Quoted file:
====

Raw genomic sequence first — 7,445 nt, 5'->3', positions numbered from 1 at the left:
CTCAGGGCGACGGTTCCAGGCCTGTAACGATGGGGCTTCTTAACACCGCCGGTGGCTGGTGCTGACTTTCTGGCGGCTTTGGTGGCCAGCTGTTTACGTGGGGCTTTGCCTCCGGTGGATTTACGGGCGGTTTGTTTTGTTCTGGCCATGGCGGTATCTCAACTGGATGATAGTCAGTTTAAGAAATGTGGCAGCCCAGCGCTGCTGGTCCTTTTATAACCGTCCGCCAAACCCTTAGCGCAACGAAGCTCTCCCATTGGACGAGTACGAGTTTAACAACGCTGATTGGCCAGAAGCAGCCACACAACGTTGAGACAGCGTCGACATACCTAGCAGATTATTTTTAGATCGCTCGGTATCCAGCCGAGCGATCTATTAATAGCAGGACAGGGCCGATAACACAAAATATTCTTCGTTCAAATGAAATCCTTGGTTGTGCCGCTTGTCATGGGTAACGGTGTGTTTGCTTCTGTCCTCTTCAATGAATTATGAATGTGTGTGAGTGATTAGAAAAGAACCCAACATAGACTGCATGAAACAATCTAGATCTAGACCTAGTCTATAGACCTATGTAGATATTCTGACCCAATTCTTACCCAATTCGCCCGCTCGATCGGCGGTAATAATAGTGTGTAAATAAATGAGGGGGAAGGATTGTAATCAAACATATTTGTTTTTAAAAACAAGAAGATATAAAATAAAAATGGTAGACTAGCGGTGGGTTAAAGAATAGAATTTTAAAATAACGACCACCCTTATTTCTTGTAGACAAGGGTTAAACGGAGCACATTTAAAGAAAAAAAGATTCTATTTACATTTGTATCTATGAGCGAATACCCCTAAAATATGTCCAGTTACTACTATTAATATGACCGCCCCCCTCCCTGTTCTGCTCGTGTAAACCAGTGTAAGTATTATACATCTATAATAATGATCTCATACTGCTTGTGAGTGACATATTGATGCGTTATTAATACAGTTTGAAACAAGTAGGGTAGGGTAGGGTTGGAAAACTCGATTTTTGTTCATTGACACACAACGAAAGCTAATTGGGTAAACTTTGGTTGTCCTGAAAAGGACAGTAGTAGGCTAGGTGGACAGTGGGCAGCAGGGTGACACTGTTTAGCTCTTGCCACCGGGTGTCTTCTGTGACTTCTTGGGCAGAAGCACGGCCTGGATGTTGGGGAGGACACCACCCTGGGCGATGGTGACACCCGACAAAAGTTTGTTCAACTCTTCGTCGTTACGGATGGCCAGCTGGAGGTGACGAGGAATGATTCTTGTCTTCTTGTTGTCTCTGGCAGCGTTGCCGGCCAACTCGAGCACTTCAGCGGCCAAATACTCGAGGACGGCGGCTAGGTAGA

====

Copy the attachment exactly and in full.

Raw genomic sequence first — 7,445 nt, 5'->3', positions numbered from 1 at the left:
CTCAGGGCGACGGTTCCAGGCCTGTAACGATGGGGCTTCTTAACACCGCCGGTGGCTGGTGCTGACTTTCTGGCGGCTTTGGTGGCCAGCTGTTTACGTGGGGCTTTGCCTCCGGTGGATTTACGGGCGGTTTGTTTTGTTCTGGCCATGGCGGTATCTCAACTGGATGATAGTCAGTTTAAGAAATGTGGCAGCCCAGCGCTGCTGGTCCTTTTATAACCGTCCGCCAAACCCTTAGCGCAACGAAGCTCTCCCATTGGACGAGTACGAGTTTAACAACGCTGATTGGCCAGAAGCAGCCACACAACGTTGAGACAGCGTCGACATACCTAGCAGATTATTTTTAGATCGCTCGGTATCCAGCCGAGCGATCTATTAATAGCAGGACAGGGCCGATAACACAAAATATTCTTCGTTCAAATGAAATCCTTGGTTGTGCCGCTTGTCATGGGTAACGGTGTGTTTGCTTCTGTCCTCTTCAATGAATTATGAATGTGTGTGAGTGATTAGAAAAGAACCCAACATAGACTGCATGAAACAATCTAGATCTAGACCTAGTCTATAGACCTATGTAGATATTCTGACCCAATTCTTACCCAATTCGCCCGCTCGATCGGCGGTAATAATAGTGTGTAAATAAATGAGGGGGAAGGATTGTAATCAAACATATTTGTTTTTAAAAACAAGAAGATATAAAATAAAAATGGTAGACTAGCGGTGGGTTAAAGAATAGAATTTTAAAATAACGACCACCCTTATTTCTTGTAGACAAGGGTTAAACGGAGCACATTTAAAGAAAAAAAGATTCTATTTACATTTGTATCTATGAGCGAATACCCCTAAAATATGTCCAGTTACTACTATTAATATGACCGCCCCCCTCCCTGTTCTGCTCGTGTAAACCAGTGTAAGTATTATACATCTATAATAATGATCTCATACTGCTTGTGAGTGACATATTGATGCGTTATTAATACAGTTTGAAACAAGTAGGGTAGGGTAGGGTTGGAAAACTCGATTTTTGTTCATTGACACACAACGAAAGCTAATTGGGTAAACTTTGGTTGTCCTGAAAAGGACAGTAGTAGGCTAGGTGGACAGTGGGCAGCAGGGTGACACTGTTTAGCTCTTGCCACCGGGTGTCTTCTGTGACTTCTTGGGCAGAAGCACGGCCTGGATGTTGGGGAGGACACCACCCTGGGCGATGGTGACACCCGACAAAAGTTTGTTCAACTCTTCGTCGTTACGGATGGCCAGCTGGAGGTGACGAGGAATGATTCTTGTCTTCTTGTTGTCTCTGGCAGCGTTGCCGGCCAACTCGAGCACTTCAGCGGCCAAATACTCGAGGACGGCGGCTAGGTAGA